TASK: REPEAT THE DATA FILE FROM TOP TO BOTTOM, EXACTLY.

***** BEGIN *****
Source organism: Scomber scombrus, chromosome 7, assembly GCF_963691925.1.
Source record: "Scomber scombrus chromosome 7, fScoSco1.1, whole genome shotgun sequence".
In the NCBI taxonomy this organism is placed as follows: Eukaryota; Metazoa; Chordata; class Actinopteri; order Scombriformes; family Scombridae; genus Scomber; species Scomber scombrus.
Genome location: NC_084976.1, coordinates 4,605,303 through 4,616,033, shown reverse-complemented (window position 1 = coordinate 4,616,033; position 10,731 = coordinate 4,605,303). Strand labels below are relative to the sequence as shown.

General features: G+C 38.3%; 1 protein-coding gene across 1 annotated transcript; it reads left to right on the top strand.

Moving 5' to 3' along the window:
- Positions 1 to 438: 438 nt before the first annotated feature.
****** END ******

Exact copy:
Source organism: Scomber scombrus, chromosome 7, assembly GCF_963691925.1.
Source record: "Scomber scombrus chromosome 7, fScoSco1.1, whole genome shotgun sequence".
In the NCBI taxonomy this organism is placed as follows: Eukaryota; Metazoa; Chordata; class Actinopteri; order Scombriformes; family Scombridae; genus Scomber; species Scomber scombrus.
Genome location: NC_084976.1, coordinates 4,605,303 through 4,616,033, shown reverse-complemented (window position 1 = coordinate 4,616,033; position 10,731 = coordinate 4,605,303). Strand labels below are relative to the sequence as shown.

General features: G+C 38.3%; 1 protein-coding gene across 1 annotated transcript; it reads left to right on the top strand.

Moving 5' to 3' along the window:
- Positions 1 to 438: 438 nt before the first annotated feature.